The Chinese Are Coming. Is Your Firm Ready?

After paying US$2 million last May for the intellectual property and other assets of U.S. start-up 3Leaf Systems, China’s Huawei Technologies was told four months later, in November, by the Pentagon to get the approval of the Committee on Foreign Investment in the United States (CFIUS). In a letter to CFIUS, several U.S. politicians then charged that “the 3Leaf acquisition appears certain to generate transfer to China by Huawei of advanced U.S. computing technology.” 3Leaf has developed know-how to link computer servers together and create a powerful super machine.

 
On February 18, Huawei decided to give up. "This was a difficult decision," it said in a brief statement. "However, we have decided to accept the recommendation of CFIUS to withdraw our application to acquire specific assets of 3Leaf. Huawei will remain committed to long-term investment in the United States. The significant impact and attention that this transaction has caused were not what we intended. Rather, our intention was to go through all the procedures to reveal the truth about Huawei."
 
Some may think that Chinese companies are hitting a brick wall in their drive to buy overseas assets and companies. That’s not really the case, says PricewaterhouseCoopers. In fact, PwC reports, outbound M&A by mainland China buyers expanded 30% to a record 188 transactions in 2010. They have an aggregate value of US$38 billion, so the CFIUS disapproval of the 3Leaf deal involved only a tiny fraction of the total. 
 
Chinese Targets
“The overall trend is very strong and that’s a trend that we expect to continue,” says David Brown, Partner and Greater China Private Equity Leader at PwC. “There’s no one destination that really stands out; it’s really quite spread throughout the globe.” The Chinese concluded 34 deals in the U.S. (up from 21 transactions in 2009), 55 deals in Asia, and 53 deals in Oceania, Africa and South America.
 
“In terms of industry sector, raw materials and resources is still by far the largest,” Brown reveals. “But we’re also seeing something that we predicted last year, which is the growth in technology deals. This is the phenomenon of Chinese companies really going out trying to acquire technology, trying to acquire know-how, to acquire intellectual property and bringing it back to China.”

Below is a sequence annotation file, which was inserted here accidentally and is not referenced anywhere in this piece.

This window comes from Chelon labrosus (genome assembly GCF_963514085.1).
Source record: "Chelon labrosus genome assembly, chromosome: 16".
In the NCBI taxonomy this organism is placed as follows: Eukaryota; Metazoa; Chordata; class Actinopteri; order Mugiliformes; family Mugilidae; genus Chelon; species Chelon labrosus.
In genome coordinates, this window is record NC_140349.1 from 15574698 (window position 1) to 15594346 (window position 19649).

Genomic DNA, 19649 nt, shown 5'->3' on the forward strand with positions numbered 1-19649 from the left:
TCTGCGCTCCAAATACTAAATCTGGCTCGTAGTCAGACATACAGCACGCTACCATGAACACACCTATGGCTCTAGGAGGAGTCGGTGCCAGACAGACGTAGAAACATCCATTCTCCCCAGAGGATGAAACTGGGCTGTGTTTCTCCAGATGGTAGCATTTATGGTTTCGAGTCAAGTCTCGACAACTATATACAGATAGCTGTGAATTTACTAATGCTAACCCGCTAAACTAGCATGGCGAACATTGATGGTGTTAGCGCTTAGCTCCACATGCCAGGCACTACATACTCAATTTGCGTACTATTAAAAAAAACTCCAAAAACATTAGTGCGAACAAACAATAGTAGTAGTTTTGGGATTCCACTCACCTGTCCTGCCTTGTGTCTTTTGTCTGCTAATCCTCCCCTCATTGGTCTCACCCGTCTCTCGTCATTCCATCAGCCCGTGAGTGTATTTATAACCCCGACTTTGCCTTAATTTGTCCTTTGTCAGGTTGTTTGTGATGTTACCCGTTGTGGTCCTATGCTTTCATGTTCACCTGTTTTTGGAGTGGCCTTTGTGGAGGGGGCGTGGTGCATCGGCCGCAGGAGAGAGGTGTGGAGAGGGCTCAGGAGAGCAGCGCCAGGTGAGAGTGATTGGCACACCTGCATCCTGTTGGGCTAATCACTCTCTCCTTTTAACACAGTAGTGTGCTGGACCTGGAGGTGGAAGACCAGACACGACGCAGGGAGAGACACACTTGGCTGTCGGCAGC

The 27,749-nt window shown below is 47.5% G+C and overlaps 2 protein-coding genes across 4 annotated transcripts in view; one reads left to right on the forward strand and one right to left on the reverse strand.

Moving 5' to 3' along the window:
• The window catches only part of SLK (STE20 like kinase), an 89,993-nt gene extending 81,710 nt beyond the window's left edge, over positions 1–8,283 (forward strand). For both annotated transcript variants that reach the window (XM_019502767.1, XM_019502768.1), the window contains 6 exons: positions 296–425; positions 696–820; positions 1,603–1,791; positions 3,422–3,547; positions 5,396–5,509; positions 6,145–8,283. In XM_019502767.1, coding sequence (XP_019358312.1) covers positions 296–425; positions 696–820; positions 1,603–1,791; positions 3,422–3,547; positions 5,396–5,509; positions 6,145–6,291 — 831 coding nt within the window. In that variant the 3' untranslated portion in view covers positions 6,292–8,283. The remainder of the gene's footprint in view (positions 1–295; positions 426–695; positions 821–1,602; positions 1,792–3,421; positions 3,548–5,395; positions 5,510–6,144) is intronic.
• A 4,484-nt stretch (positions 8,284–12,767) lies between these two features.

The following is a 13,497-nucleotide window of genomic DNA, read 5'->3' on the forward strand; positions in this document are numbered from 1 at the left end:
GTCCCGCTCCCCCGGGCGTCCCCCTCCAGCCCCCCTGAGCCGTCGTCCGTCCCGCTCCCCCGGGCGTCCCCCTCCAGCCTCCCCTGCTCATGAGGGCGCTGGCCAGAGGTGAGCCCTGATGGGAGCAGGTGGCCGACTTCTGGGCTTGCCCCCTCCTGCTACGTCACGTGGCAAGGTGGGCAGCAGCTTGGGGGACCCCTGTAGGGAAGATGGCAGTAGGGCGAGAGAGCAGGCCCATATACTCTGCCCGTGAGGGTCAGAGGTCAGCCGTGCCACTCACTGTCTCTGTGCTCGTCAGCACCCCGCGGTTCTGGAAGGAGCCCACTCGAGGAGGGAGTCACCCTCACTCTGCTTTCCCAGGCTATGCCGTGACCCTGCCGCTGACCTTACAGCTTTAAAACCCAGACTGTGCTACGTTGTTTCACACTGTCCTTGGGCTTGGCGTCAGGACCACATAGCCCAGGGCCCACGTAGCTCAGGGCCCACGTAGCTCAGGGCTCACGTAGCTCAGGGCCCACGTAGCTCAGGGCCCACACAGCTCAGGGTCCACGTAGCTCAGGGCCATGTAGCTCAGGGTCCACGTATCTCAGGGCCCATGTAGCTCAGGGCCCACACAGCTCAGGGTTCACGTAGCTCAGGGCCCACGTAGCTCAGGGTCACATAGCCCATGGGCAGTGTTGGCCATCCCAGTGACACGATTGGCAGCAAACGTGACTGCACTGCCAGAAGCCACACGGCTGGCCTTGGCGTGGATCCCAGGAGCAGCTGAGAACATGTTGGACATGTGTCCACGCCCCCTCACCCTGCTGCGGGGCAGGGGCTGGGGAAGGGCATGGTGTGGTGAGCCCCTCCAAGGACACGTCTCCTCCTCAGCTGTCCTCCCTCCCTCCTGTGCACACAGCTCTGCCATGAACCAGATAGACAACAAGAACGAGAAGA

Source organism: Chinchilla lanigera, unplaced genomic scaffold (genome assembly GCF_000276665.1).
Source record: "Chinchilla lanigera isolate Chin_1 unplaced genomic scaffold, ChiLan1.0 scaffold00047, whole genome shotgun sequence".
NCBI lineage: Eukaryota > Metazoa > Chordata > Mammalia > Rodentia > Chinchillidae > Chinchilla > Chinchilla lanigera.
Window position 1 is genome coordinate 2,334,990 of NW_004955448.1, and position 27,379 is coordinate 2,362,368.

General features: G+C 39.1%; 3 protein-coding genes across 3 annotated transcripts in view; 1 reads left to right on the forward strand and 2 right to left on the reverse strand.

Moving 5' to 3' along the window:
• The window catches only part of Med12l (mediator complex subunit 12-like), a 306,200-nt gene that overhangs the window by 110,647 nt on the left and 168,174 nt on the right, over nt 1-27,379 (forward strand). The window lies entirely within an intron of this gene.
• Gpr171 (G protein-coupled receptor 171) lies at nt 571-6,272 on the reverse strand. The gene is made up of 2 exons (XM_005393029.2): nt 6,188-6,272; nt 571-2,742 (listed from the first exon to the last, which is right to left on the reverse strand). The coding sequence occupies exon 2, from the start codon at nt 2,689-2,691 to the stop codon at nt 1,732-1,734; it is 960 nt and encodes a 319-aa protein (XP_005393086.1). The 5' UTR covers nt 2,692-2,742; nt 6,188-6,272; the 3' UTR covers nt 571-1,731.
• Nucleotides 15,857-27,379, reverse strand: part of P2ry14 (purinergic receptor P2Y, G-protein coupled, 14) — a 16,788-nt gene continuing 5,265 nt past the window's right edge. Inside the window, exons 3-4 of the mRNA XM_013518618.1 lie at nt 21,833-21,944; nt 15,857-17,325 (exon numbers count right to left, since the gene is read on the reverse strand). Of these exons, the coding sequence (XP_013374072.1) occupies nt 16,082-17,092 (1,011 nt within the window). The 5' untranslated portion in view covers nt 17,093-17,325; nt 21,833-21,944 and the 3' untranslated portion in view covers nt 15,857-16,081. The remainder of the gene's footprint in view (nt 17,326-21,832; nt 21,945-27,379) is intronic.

Counting 3Leaf, there were 24 such deals in 2010, up from just 11 in 2009. So far, it was only the 3Leaf transaction that faced a challenge at CFIUS – foreign companies typically get the approval of the committee first before completing a U.S. purchase. Huawei, the world’s second largest telecom equipment maker after Ericsson, says it did not follow this procedure because it thought it was not obliged to do so, as it was buying only the company’s assets, not 3Leaf itself.
 
The 3Leaf case notwithstanding, PwC says there is no holding back for China’s overseas forays. “Outbound activity will continue to grow strongly, driven by demand for resources and the search for high technologies . . . and supported by China’s ‘going abroad’ strategy and the increasing sophistication of Chinese buyers overseas,” says Brown.
 
Brave New World
But no one should have illusions that the way forward will be easy and smooth. “Investment in a few sectors, such as natural resources and certain types of technology, will remain sensitive,” warns the Economist Intelligence Unit, in a report released last year (as indeed the Huawei case illustrates). The study involved a survey of 110 mainland Chinese executives.
 
Some of the study’s findings provide food for thought for CFOs: